- President Richard Nixon phoned the astronauts to personally congratulate them, and while he originally planned a longer speech, he was convinced to keep it short. Here is one of the footprints on the surface: with no erosion, the footprint likely is still preserved exactly as it appeared fifty years previously unless an impact event erased it. On the other hand, the nylon flags planted on the moon were not designed to resist the conditions of space and will have degraded after five decades of exposure to space.
- With the formalities done, Armstrong and Aldrin set about preparing the lunar experiments, including a laser reflector and seismic experiments. While limited in their time on the surface, and only wandering 60 meters from the lunar module at most, subsequent Apollo missions greatly extended the astronaut’s stay on the surface in duration and provided a lunar roving vehicle that allowed later astronauts to travel 35 kilometres.
- My interest in the Apollo 11 mission and space travel as a whole began when I was a primary student. I had received Barbara Hehner’s First on The Moon. Featuring narration told from Jan Aldrin, Buzz Aldrin’s daughter, the book recounts her experiences and more details about the three astronaut’s flight to the moon, their experiments on the surface and their return home. The book was published in 1999 and combined technical details with a highly accessible tone, making it easy to read for young readers. Excitement about the moon turned to excitement about prior and later developments: in going to the library, I ended up learning a great deal about Sputnik to the beginnings of the International Space Station.
- Curiosity about what led to the Space Race and my happenstance finding of Steven Rys’s US Military Power (published in 1983) is the origin of my interests in the Cold War, and the Second World War. Here, Buzz Aldrin sets about preparing the lunar experiments. These are critical aspects of the moon landing to provide the first set of instruments on the moon that were placed there by human hands: previously, lunar probes were landed successfully. Apollo 11 details these moments in much greater detail than First Man, which, while not exactly the most accurate portrayal of Neil Armstrong or some of his experiences, was a solid movie all around.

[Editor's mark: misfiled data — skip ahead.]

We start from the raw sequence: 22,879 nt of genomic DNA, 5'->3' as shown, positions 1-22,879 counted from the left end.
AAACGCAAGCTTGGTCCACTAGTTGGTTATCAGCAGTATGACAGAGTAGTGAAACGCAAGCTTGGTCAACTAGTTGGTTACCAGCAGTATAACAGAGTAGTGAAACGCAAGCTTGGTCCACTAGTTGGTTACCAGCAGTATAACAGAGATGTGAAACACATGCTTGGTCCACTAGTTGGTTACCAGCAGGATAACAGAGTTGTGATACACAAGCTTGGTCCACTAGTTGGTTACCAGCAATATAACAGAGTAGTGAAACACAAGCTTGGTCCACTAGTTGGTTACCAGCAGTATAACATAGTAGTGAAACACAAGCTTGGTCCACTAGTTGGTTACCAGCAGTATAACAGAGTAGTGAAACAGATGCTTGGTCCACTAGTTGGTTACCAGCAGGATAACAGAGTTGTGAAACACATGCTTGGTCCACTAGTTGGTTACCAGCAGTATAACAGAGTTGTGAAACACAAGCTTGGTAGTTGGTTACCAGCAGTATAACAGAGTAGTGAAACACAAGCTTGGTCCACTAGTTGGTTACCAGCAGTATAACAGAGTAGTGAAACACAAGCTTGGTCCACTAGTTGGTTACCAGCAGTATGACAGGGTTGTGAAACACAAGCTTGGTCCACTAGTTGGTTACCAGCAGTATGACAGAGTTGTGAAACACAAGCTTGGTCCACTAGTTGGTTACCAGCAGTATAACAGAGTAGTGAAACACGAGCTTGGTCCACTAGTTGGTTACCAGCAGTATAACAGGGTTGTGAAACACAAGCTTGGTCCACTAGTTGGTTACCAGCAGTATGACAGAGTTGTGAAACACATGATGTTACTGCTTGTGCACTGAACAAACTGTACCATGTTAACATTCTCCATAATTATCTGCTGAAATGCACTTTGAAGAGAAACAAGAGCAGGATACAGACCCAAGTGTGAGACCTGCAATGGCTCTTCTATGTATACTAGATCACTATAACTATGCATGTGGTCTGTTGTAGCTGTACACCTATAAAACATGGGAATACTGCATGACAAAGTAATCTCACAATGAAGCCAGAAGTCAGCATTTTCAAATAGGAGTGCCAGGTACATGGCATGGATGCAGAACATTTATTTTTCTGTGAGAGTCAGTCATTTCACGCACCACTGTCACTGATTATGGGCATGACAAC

- This is the laser reflector that was a part of the lunar laser ranging experiment, where an Earth-based laser is directed at the moon. Signal from the laser reflecting back is then recorded, and despite the laser beam being some six and a half kilometers wide, hitting the reflector is still incredibly difficult, and getting a photon back is a similar challenge. However, the time difference resulting provides an exceptionally precise measurement of how far away the moon is.
- When I first watched First Man back in January, aside from the disappointment that Ryan Gosling’s portrayal of Neil Armstrong was not entirely accurate, I was utterly blown away by the film’s cinematography, composition, camera angles and soundtrack. The film was exceptionally enjoyable despite the minor hiccoughs in accuracy, and overall, I was thoroughly impressed to the point where it actually became a little difficult to resume watching anime again.
- After their mission, Aldrin and Armstrong entered the lunar module and prepared to launch back into lunar orbit. They would dock with the command module, where Collins was waiting, and after discarding the lunar module, fired the command module’s main engine for a trans-Earth injection. This phase of the mission was much more relaxed, although one final challenge remained with re-entry. This was no problem in the end, and the command module’s cone splashed down in the south Pacific. The crew was picked up by helicopters from the USS Hornet.
- The United States would go on to launch five more successful missions: Apollo 13 suffered an oxygen tank explosion that crippled the command module, and forced the astronauts to utilise the lunar module as a lifeboat. Beyond this, later Apollo missions spent several days on the lunar surface and even bought a lunar roving vehicle to extend the astronaut’s reach. Overall, the Apollo programme returned 382 kilograms of lunar material and paved the way for lunar research of an unprecedented scope. In addition, the Saturn rockets were also used to launch Skylab, America’s first space station. The Soviets had turned their attention towards space stations after losing the race to the moon, and in 1975, as a sign of détente, conducted a joint mission that would be known as the Apollo-Soyuz mission that marked the end of the Space Race.